It’s perhaps ironic that decades, indeed a century-plus, of history, or in this case a “historical classification,” can be undone with a veritable swipe of a pen, or City Council vote, thus bolstering the adage that history may indeed be written by the victors.

What’s in a name, you might ask? Merriam Webster’s offers the following pertaining to “museum” – mu·se·um (myu̇-ˈzē-əm) noun: an institution devoted to the procurement, care, study and display of objects of lasting interest or value.

Despite the museum director’s stated values of “courage, equity, service, sustainability and trust,” not only does the deaccessioning of this historical piece, which museums do on occasion, but its proposed utter destruction seem to belie many of those proffered values. While it certainly took a modicum of courage to challenge the building’s protected status, it would seem to fall short on the sustainability and trust metrics.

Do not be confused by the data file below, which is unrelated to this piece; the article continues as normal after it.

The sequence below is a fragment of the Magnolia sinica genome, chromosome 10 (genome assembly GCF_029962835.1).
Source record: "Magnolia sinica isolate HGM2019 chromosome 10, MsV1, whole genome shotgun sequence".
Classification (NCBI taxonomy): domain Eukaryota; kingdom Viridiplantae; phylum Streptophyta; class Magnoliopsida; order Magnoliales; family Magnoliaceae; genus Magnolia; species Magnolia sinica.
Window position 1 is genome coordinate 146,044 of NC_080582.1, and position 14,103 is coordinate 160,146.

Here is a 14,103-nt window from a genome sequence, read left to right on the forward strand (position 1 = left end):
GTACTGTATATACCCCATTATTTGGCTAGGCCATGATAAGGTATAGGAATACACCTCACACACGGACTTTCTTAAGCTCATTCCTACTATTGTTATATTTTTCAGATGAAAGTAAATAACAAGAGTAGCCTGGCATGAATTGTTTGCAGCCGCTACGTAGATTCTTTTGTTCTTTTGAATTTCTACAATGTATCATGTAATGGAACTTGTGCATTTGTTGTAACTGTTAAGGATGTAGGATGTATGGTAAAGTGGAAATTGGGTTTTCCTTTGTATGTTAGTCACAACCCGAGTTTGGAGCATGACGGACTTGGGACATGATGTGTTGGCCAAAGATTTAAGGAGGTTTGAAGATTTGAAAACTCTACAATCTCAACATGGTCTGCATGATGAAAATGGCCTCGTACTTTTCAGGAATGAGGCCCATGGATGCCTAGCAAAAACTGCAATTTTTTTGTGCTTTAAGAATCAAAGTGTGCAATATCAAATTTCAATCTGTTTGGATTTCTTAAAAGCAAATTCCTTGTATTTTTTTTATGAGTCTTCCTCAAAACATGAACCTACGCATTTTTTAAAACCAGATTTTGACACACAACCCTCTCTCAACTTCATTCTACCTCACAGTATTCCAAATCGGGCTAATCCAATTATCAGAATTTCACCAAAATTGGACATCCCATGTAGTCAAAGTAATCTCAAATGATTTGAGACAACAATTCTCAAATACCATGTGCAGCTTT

To my eye, and other eyes better trained in these matters, at least the edifice under discussion certainly qualifies as a museum-quality artifact. Unfortunately, the PMA does not seem to feel it is a worthwhile part of its collection.

Mike Deltergo

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